TO move in step with the needs and demands of its populace is a straightforward definition of livability. Cebu’s growth pains are most apparent towards the end of the year and the start of the new one when a deluge of visitors descends on the metros and even the outskirts to enjoy the yearend holiday and join the Sinulog fiesta in January.
The unusually heavy flow of visitors merges with the already burgeoning requirements of Cebu residents.
How can an equilibrium be maintained between local and transient demands?
As defined by livable.org, livability is the combination of factors contributing to the overall quality of life of a community: “built and natural environments, economic prosperity, social stability and equity, educational opportunity, and cultural, entertainment and recreation possibilities”.
Mobility comes at the forefront of priorities, considering that the traffic bottlenecks and flash floods afflicting many parts of Metro Cebu rival those of Metro Manila, reflecting acutely the twin faces of modernisation: boon and bane.
Despite the increase from P25 to P40, there is no cheaper and comfortable commuting option for those arriving at the Mactan Cebu International Airport (MCIA) and connecting to the SM Cebu City mall at the North Reclamation Area (NRA).
The mybus operations connecting Mactan, the NRA, the South Road Properties (SRP), and Talisay City offers locals and visitors the efficiency of regular schedules, modern convenience, and cost-effectiveness, the latter being a primary consideration for cost-conscious Cebuanos.
In terms of inclusivity, mybus offers discounts to students, the elderly, and persons with disabilities. Mybus personnel prompt commuters that the front seats, which are not elevated and easier to access, are reserved for those with special needs.
The mybus route does not only connect the SM malls in NRA and the SRP areas but also Robinsons Galleria Cebu in the NRA and the Robinsons Cybergate in Fuente. Another valuable service availed by the public are the free shuttle rides offered by the Robinsons group of malls, which connect the NRA to key areas in Talamban, Guadalupe, Lahug, Banawa, and Fuente.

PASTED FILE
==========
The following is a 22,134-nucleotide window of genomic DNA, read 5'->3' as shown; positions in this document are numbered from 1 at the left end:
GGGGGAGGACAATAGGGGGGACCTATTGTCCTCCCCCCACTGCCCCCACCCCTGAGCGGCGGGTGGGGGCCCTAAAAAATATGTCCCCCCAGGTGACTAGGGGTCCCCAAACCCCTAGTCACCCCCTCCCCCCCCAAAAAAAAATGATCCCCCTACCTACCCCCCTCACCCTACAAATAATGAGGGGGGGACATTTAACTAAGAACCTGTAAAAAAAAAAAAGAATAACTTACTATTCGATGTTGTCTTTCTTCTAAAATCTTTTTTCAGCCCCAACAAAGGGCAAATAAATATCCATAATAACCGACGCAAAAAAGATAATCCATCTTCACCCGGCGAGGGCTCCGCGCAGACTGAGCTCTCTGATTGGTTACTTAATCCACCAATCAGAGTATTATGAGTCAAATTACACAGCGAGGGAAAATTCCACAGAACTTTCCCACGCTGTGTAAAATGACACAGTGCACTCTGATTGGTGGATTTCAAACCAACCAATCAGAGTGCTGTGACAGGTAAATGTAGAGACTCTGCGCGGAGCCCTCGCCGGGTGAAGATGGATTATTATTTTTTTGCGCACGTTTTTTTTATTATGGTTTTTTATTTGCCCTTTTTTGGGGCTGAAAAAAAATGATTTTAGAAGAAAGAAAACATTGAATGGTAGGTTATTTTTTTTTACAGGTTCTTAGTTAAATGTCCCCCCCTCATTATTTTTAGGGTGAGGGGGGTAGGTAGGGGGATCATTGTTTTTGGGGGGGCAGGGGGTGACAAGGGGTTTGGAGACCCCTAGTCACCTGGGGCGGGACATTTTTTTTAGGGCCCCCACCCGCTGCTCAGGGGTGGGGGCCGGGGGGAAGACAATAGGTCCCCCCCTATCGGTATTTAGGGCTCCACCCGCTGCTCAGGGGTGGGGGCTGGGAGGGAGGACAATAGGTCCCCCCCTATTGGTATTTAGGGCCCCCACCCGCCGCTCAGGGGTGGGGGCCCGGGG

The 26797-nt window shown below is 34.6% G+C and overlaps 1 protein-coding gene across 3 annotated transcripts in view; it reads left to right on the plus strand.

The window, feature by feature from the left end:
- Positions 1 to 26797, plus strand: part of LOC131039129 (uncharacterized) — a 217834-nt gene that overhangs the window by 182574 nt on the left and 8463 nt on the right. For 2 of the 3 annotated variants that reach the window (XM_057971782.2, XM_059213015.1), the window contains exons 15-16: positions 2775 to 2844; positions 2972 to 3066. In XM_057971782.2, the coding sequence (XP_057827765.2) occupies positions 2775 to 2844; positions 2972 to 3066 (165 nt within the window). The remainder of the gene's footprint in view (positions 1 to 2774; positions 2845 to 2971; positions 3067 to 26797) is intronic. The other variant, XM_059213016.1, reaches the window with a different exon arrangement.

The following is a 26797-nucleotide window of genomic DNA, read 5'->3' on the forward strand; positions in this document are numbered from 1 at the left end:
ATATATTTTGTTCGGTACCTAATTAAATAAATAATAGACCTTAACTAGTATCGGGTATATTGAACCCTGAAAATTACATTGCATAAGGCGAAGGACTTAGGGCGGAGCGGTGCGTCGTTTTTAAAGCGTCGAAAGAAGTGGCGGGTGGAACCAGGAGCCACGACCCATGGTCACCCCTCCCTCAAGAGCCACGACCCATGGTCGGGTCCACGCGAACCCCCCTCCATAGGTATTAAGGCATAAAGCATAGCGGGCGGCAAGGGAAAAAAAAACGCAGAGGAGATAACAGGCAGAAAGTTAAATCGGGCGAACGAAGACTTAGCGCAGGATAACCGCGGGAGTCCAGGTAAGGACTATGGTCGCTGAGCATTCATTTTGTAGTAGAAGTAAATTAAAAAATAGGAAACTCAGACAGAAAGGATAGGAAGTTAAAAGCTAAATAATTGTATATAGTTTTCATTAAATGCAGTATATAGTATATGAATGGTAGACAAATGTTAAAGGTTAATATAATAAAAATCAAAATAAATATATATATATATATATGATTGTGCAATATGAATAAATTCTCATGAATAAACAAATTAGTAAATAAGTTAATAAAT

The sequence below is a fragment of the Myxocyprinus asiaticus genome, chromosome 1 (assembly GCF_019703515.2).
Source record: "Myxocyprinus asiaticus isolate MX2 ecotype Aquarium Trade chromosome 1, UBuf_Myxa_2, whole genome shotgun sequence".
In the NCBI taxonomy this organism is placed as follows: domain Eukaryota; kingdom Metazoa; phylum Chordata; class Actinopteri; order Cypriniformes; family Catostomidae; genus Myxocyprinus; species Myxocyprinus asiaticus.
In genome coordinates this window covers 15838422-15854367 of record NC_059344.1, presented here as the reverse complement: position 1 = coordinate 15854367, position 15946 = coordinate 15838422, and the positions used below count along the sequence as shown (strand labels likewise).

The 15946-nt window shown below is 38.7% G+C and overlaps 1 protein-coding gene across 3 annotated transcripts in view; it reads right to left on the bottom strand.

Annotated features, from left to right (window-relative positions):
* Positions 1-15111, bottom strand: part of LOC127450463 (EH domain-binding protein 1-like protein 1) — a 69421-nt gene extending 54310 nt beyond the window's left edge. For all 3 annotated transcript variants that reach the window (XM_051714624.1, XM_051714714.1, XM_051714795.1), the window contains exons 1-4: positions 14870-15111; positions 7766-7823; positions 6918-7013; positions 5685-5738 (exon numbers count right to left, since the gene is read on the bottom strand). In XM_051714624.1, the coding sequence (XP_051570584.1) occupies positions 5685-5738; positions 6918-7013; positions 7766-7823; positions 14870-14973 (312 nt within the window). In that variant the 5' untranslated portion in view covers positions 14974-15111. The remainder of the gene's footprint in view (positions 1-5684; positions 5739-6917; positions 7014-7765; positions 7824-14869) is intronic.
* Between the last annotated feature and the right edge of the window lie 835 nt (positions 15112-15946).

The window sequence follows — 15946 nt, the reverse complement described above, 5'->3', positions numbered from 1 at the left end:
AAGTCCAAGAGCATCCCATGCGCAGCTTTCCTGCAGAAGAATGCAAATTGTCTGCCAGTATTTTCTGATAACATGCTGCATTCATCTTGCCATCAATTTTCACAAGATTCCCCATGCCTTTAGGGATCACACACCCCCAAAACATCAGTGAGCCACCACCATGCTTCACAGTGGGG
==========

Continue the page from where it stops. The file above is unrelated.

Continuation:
Through the mybus routes in Talisay and Mandaue that cover Robinsons Galleria Cebu, the public can connect to the MCIA. Another bus company offering the option for a cheaper, efficient, and safe connection from the Cebu South Bus Terminal to the MCIA-Terminal 2 is the Sugbo Transit Express. Like the mybus vehicles, the Sugbo Transit buses have features that are friendly to those with special needs.
Last December, 40 units of bus-jeeps or beeps, which are air-conditioned and WiFi-enabled, started plying the Cebu City Hall to the Cebu I.T. Park in Apas for 24 hours. There are nine stops in this route, costing P8 for the first five kilometers.
Netizens, who post about and review these bus and shuttle services through their blogs, social media sites, and travel websites, contribute to facilitating public mobility through information dissemination.
The practice of commuters standing when all seats are occupied can still be observed in some of the bus and shuttle services, specially those offering free services or covering areas during peak hours of traffic. This practice increases the risk for drivers and commuters.
Covered waiting sheds and easier access to reload transport cards or buy tickets can also meet the needs of residents and transients.
It is hoped that this public-private partnership, which has always served Cebu well in other urbanization needs, will improve mobility within Cebu. Private-car owners may even consider taking public transport and decongest the roads.
Stakeholdership can address mobility within Cebu, which can make it both livable and hospitable to residents and visitors alike, even during the peak seasons at the year’s end and during the Sinulog fiesta.